You know John Key's feeling uncomfortable when there's that audible suck of breath through his teeth or when his laugh is over exaggerated. This, in psychological terms, is known as the "hidden intentional" - where a person shows the opposite behaviour to how they actually feel.
Key was probably exhibiting both symptoms when he spoke to the Dipton drawler Bill English after his pre-Budget speech last week.
English had just told us that tax cuts are off the table this year and unlikely to be back on it next year either as the Government prioritises paying back the debt it's racked up since coming to office. English said when the elusive surpluses are sustainable, in other words when they're assured, then they'll turn their attention to giving us back some of our hard-earned dosh.
However it now seems he's had a conversion on his way to the boss' office on the Beehive's ninth floor.
Rob Muldoon used to say, "Put some money in their hip pocket and they'll put the right vote into the ballot box." And it would seem nothing's changed because tax cuts are very much back on the agenda now, with Key talking about a three billion buck sweetener next year - which is, of course, election time.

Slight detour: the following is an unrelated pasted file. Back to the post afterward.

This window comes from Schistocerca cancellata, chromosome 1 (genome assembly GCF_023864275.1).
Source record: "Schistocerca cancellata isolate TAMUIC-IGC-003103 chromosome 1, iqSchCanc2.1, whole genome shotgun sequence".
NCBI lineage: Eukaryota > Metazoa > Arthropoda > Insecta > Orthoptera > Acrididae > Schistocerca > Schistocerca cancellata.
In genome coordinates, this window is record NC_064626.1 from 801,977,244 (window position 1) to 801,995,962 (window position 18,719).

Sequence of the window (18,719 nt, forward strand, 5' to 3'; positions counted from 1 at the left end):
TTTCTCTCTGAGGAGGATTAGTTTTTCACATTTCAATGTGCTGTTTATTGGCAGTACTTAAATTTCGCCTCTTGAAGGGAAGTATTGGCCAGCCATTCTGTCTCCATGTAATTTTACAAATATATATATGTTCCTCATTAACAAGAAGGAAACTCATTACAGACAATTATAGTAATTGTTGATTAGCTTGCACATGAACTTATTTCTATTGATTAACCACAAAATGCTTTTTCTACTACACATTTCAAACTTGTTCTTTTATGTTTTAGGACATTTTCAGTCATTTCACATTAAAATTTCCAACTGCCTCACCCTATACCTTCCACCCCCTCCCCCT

Key says it's likely to be done in one of two ways: a Budget announcement about this time next year or campaigning for the fourth term dangling the tax cut carrot. Either way the cuts won't take place until April 2018 at the earliest, by which time the election will be done and dusted.
Labour of course is condemning the possible cuts as reckless and irresponsible, accusing Key of plucking a figure out of thin air at a time when people are living in cars and garages. But in the next breath they want a higher living wage which would push earners into a higher tax bracket.
Even National's closest ally, Act's David Seymour, sees the folly in that, even if he does argue from a different perspective. Seymour reckons earners have already lost more than two billion dollars by being bumped into a higher tax bracket since the last round of tax reforms.
He's in effect saying by cutting taxes the Beehive's simply giving back what they've already taken by stealth. Seymour says they should move the tax brackets in line with inflation, which given the current inflation rate, they'd virtually stay where they are.
So the pork barrel looks set to be rolled out, which at least gives Labour enough time to come up with its own hip-pocket policy.
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